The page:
That’s when you need a staffing partner. Yes, there is a difference.
The difference between a staffing vendor and a staffing partner is similar to getting married via a drive-thru window in Vegas or having a full-blown wedding officiated by the pastor who’s been like family since you were born. At the end of the day, you’ll say your “I dos” but only one option will make your guests cry with all of the stories about your youth that led you to this moment. Who doesn’t love a sentimental wedding?
Similarly, a vendor gets the job done, but a partner knows your business, your culture, your company’s initiatives, and what current and future positions it needs to grow. They know you so well, in fact, they become a valued member of the team – a strategic partner who has earned a seat at the table (who may or may not make your staff cry).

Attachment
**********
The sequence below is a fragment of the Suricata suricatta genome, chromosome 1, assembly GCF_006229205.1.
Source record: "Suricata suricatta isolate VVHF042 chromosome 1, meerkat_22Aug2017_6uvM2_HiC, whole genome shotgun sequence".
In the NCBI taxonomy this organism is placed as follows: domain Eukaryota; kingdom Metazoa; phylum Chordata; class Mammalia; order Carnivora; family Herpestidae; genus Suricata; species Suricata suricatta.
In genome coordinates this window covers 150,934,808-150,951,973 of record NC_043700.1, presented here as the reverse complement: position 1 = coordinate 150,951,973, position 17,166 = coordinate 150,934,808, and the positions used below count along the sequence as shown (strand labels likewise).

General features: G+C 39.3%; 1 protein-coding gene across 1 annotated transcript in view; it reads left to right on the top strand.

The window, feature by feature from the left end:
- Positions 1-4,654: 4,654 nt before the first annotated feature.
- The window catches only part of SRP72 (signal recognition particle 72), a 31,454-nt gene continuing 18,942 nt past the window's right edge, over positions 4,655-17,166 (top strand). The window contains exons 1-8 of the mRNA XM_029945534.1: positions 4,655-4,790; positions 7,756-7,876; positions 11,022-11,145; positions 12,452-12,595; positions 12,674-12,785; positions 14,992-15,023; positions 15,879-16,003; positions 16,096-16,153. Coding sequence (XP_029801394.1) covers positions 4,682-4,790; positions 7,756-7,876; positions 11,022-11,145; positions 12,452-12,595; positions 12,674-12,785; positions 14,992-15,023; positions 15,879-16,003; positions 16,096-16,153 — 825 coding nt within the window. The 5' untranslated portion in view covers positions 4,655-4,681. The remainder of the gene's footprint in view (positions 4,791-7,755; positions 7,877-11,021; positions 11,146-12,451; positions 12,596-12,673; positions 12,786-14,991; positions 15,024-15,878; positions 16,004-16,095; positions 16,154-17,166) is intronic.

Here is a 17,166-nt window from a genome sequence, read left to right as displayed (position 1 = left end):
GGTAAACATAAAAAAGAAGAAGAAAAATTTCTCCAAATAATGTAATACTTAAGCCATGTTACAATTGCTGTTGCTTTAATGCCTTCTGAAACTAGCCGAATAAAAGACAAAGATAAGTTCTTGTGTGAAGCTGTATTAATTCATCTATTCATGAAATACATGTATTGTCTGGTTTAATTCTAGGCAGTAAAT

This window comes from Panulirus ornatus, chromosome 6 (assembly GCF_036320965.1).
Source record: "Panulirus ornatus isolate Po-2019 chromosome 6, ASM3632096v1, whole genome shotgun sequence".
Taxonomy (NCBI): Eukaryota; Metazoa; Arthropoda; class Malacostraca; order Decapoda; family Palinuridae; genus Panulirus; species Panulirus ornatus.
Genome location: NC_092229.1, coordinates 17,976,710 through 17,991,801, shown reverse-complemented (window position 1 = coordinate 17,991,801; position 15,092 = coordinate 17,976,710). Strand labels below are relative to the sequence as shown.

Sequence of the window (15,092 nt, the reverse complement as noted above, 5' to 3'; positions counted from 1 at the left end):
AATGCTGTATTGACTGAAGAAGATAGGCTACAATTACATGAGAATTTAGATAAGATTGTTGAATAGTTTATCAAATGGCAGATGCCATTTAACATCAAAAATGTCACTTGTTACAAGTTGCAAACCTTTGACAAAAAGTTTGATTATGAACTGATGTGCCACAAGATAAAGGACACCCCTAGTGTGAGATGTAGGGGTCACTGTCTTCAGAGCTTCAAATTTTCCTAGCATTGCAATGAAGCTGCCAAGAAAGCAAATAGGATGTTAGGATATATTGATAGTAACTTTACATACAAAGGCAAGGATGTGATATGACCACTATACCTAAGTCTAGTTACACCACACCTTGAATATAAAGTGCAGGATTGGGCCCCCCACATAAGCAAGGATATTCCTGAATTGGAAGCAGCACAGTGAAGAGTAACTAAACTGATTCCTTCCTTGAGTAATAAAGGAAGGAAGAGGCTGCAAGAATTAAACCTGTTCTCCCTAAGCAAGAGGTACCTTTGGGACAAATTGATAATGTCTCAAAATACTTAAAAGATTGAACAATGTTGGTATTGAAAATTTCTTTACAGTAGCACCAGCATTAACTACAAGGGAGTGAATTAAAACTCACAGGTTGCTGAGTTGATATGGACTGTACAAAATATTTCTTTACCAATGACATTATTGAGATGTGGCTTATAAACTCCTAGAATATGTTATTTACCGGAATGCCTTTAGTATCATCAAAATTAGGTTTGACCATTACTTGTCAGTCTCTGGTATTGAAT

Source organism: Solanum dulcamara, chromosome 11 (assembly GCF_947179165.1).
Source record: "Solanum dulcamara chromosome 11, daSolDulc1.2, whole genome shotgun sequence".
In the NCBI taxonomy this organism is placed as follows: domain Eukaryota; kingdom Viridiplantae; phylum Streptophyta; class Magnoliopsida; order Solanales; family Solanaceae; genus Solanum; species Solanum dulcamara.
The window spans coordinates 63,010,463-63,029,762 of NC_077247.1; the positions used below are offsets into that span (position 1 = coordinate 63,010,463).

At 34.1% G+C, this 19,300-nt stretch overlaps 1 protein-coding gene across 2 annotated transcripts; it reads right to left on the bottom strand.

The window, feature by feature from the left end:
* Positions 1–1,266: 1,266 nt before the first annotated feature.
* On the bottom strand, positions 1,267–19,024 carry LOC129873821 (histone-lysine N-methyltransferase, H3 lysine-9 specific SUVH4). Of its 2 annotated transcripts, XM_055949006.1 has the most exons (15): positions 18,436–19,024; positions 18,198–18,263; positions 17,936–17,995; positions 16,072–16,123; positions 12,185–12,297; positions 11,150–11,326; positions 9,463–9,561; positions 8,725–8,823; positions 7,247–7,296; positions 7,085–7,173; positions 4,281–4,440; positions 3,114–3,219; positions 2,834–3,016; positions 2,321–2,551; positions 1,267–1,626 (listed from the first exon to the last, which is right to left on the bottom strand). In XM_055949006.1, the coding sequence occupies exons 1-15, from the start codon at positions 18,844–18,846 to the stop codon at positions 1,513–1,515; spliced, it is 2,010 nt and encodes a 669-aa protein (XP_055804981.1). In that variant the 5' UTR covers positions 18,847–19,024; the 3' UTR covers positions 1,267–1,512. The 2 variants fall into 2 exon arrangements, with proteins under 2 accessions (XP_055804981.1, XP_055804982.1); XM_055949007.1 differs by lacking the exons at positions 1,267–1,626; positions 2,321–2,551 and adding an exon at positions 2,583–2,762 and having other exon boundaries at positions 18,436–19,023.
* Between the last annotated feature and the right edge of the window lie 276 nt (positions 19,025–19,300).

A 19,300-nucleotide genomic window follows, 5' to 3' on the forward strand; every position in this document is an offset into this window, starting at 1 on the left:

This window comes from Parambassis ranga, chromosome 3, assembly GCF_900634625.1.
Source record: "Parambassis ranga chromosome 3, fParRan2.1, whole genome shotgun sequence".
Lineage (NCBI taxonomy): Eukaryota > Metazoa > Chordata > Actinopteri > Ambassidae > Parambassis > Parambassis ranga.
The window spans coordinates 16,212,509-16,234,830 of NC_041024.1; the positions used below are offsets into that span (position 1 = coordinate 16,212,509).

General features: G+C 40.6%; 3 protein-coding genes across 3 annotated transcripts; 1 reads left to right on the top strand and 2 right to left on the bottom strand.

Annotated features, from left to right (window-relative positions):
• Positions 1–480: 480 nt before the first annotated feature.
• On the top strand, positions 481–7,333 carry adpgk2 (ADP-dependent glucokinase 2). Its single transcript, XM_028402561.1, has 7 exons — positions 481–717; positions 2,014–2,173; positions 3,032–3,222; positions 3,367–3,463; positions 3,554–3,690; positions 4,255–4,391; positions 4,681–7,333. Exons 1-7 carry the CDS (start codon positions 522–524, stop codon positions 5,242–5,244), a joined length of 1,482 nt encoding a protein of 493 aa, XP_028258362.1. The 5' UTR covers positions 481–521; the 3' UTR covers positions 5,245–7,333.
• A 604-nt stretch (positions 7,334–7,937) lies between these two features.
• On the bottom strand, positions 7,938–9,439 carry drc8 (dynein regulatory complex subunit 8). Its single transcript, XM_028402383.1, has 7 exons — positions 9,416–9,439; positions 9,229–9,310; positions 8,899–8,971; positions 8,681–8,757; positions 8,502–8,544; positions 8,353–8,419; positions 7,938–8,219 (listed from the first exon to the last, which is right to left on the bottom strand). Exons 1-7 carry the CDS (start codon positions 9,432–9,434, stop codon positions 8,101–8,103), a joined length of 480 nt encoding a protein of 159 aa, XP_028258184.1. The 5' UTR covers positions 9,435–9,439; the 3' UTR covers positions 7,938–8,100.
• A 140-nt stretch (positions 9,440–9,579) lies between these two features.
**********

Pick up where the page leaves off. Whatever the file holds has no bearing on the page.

The key to a strong strategic partnership is the same with any relationship: it takes ongoing engagement. Even a staffing partner can fail to keep tabs on your business. Only the best staffing partners will take their role seriously enough to immerse themselves into the fabric of your company. This is critical for many reasons, not the least of which is by doing so, they can more rapidly execute tasks with the same shared vision as the company. Without lengthy explanation or a learning curve, they can deliver the ideal candidate who’s ready to go on day one.
Value Beyond One-Off Initiatives